President Obama channels ‘The Simpsons’


On “The Simpsons,” it is a source of amusement that public discussions in Springfield are often interrupted with the well-known “Won’t somebody please think of the children” from Helen Lovejoy:

Of course, “The Simpsons” is a cartoon, so nobody takes it seriously. However, according to PolitiFact, here is what the President is quoted as saying in his inaugural address:

We must make the hard choices to reduce the cost of health care and the size of our deficit. But we reject the belief that America must choose between caring for the generation that built this country and investing in the generation that will build its future.

So, if President Obama were on the Simpsons, he’d be saying “Won’t somebody please think of the children and the elderly?”

It appears the federal government is in agreement with President Obama. PolitiFact also reports that 51% of the 2011 federal budget was spent on children and the elderly. From the above link:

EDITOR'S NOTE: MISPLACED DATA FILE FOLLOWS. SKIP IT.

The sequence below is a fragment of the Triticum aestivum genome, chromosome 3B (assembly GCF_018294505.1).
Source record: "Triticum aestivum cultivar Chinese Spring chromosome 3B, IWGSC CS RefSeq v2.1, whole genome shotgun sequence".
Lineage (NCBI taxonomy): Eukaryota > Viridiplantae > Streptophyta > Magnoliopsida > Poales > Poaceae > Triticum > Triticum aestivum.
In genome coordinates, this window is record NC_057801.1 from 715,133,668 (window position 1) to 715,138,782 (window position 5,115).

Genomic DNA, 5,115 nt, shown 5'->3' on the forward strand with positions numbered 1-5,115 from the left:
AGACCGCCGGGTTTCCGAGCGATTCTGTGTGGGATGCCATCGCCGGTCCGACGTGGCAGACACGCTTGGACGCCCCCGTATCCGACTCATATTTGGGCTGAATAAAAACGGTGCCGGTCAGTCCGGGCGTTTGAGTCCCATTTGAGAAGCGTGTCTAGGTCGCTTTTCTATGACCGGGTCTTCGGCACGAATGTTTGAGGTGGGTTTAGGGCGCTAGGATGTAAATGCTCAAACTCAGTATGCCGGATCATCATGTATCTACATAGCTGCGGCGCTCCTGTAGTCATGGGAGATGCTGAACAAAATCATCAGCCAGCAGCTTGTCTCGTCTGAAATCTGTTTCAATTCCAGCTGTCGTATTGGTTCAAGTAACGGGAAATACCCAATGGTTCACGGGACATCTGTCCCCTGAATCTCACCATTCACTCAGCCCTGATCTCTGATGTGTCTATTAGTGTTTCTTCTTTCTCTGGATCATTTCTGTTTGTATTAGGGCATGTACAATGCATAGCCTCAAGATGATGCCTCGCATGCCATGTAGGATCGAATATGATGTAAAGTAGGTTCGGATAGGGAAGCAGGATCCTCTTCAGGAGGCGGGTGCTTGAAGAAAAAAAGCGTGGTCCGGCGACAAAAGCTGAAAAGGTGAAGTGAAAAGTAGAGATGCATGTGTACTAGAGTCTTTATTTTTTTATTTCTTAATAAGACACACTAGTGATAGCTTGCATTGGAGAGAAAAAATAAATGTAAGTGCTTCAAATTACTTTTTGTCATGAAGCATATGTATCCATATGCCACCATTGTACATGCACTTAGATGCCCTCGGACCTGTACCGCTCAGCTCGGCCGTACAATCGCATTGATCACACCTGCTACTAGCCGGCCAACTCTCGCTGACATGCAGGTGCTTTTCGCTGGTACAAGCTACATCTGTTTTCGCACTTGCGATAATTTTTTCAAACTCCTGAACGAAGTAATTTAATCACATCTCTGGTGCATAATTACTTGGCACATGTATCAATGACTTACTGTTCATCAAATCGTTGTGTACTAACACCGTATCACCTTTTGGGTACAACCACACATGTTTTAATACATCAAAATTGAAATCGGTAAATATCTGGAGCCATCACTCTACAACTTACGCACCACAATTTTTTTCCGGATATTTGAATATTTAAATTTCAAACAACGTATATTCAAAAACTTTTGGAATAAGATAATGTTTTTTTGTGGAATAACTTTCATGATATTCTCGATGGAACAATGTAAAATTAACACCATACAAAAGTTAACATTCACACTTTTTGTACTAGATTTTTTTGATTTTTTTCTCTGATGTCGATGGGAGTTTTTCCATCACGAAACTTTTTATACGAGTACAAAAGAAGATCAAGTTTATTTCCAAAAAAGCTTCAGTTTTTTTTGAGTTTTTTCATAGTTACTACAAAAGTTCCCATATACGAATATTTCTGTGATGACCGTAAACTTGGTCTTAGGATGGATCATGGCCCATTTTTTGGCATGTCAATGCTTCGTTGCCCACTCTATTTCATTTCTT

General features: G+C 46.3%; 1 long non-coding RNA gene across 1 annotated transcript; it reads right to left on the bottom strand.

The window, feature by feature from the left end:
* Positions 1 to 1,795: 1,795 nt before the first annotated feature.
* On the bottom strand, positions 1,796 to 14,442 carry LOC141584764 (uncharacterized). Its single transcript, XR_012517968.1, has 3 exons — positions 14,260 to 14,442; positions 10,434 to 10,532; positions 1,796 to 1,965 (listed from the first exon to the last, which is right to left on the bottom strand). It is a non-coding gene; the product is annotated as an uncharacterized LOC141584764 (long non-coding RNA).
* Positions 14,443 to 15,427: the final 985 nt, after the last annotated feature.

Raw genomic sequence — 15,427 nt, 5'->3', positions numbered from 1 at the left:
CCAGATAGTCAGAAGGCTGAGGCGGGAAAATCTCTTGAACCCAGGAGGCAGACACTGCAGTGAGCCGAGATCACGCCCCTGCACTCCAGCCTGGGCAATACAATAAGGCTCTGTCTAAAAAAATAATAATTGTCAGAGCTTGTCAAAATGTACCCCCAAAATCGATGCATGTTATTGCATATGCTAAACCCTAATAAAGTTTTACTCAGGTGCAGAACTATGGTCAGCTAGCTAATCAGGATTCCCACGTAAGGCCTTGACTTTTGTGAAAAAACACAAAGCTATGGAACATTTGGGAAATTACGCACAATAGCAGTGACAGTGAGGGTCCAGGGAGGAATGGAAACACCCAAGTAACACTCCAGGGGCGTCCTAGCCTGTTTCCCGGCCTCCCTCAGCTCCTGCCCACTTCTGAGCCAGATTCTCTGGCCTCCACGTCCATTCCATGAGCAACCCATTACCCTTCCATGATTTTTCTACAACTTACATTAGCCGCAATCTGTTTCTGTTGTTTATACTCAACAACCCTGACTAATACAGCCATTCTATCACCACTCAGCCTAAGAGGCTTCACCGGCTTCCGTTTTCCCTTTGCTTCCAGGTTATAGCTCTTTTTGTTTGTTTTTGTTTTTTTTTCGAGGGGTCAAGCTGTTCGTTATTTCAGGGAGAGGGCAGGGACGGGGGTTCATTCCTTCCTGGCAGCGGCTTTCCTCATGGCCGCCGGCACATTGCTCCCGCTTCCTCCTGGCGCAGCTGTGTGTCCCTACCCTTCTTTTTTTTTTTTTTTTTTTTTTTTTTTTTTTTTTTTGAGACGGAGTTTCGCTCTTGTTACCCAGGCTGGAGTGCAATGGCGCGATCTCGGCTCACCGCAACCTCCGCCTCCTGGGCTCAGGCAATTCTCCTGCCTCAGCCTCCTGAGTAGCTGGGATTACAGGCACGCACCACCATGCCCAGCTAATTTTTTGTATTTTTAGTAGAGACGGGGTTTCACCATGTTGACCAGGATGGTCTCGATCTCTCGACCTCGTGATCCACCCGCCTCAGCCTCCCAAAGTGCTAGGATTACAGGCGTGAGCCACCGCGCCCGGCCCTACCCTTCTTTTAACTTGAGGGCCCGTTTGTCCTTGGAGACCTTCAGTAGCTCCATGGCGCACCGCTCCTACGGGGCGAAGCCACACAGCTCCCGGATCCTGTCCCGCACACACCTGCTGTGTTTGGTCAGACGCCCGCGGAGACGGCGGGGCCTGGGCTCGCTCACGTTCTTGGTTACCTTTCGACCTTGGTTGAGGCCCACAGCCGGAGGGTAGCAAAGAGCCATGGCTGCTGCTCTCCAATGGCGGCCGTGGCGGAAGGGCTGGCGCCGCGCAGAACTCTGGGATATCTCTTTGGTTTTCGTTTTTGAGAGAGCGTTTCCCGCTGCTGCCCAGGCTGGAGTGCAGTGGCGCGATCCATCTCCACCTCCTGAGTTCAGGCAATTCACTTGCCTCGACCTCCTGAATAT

According to this graph, in 2011 the federal government spent 51% of its budget on children and the elderly, 20% of the budget on defense, and 6% on interest payments. (Note: this graph makes the common error of only accounting for interest paid on publicly-held debt, not the hundreds of billions spent on intragovernmental debt.) Only 23% of the budget is left for everything else.

As Tea Party Patriots, we know tough decisions must be made across the board. While Presidents and Congresses over the years have made Helen Lovejoy’s concerns a fiscal reality, the overspending and violations of the Constitution that come with this reality are setting up all children, young adults, middle-aged adults, and the elderly, for disaster in the near future.

It is typical of Washington politicians to prioritize emotional pulls – who wants to take money from children and the elderly? – over the facts. For good or ill, however, America can no longer afford to allow emotional manipulation to dictate public policy in the federal budget. What we can and should do as a nation is prioritize making constitutional programs affordable. Those that are not constitutional should be phased back to non-existence or shifted to the states. To do any less will cause a great deal of harm to tomorrow’s children, tomorrow’s parents, and tomorrow’s seniors.